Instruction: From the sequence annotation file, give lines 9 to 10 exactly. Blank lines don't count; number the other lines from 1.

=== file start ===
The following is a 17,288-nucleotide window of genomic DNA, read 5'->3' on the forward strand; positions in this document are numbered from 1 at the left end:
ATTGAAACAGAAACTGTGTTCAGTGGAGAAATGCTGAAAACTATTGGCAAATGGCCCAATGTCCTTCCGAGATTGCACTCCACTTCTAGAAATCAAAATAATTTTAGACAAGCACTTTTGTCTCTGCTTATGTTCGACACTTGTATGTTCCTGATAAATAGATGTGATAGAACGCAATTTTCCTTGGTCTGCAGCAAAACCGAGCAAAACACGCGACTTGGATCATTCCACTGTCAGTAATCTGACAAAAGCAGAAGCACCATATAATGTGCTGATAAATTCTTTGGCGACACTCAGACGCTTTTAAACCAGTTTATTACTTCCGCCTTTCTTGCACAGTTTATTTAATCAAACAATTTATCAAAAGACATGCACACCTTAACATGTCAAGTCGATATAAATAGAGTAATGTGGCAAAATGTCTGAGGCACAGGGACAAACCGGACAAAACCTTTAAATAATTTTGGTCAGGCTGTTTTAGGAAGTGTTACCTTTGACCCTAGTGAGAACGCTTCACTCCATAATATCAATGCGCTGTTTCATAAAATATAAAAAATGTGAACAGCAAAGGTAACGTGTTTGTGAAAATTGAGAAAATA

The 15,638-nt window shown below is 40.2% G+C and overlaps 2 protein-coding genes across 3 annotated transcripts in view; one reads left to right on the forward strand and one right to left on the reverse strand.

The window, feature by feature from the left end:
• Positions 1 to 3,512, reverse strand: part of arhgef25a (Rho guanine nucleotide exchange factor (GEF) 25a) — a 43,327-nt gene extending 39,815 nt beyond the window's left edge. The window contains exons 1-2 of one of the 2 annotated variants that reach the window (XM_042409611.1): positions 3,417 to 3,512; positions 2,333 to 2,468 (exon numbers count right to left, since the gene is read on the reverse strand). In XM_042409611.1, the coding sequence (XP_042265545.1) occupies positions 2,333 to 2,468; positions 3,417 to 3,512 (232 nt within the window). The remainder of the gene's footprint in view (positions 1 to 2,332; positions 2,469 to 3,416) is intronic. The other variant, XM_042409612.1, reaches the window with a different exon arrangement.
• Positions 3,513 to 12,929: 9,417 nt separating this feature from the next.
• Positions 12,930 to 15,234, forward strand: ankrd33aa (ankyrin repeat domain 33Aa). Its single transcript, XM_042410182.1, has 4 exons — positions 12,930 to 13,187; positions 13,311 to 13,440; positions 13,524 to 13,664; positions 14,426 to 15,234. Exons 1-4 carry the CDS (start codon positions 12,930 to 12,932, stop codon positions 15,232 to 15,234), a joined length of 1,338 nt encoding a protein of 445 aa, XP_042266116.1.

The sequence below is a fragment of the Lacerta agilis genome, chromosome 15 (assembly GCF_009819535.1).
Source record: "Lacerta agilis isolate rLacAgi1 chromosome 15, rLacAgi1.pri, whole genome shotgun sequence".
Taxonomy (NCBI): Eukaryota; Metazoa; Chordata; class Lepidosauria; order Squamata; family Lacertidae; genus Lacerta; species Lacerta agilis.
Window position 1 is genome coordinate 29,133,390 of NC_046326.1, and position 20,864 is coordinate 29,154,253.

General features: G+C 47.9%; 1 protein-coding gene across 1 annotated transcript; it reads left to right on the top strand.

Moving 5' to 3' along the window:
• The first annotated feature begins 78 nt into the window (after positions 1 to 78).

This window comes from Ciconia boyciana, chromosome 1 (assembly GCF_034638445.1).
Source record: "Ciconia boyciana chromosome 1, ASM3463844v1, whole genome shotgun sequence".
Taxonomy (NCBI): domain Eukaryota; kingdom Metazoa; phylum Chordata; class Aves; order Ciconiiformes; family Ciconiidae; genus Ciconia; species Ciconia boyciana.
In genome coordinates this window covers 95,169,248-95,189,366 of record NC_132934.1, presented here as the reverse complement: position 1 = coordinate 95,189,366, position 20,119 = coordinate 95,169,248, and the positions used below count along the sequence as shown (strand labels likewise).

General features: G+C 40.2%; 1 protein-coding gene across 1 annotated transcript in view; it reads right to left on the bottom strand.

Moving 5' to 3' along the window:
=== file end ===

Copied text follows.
Source record: "Lacerta agilis isolate rLacAgi1 chromosome 15, rLacAgi1.pri, whole genome shotgun sequence".
Taxonomy (NCBI): Eukaryota; Metazoa; Chordata; class Lepidosauria; order Squamata; family Lacertidae; genus Lacerta; species Lacerta agilis.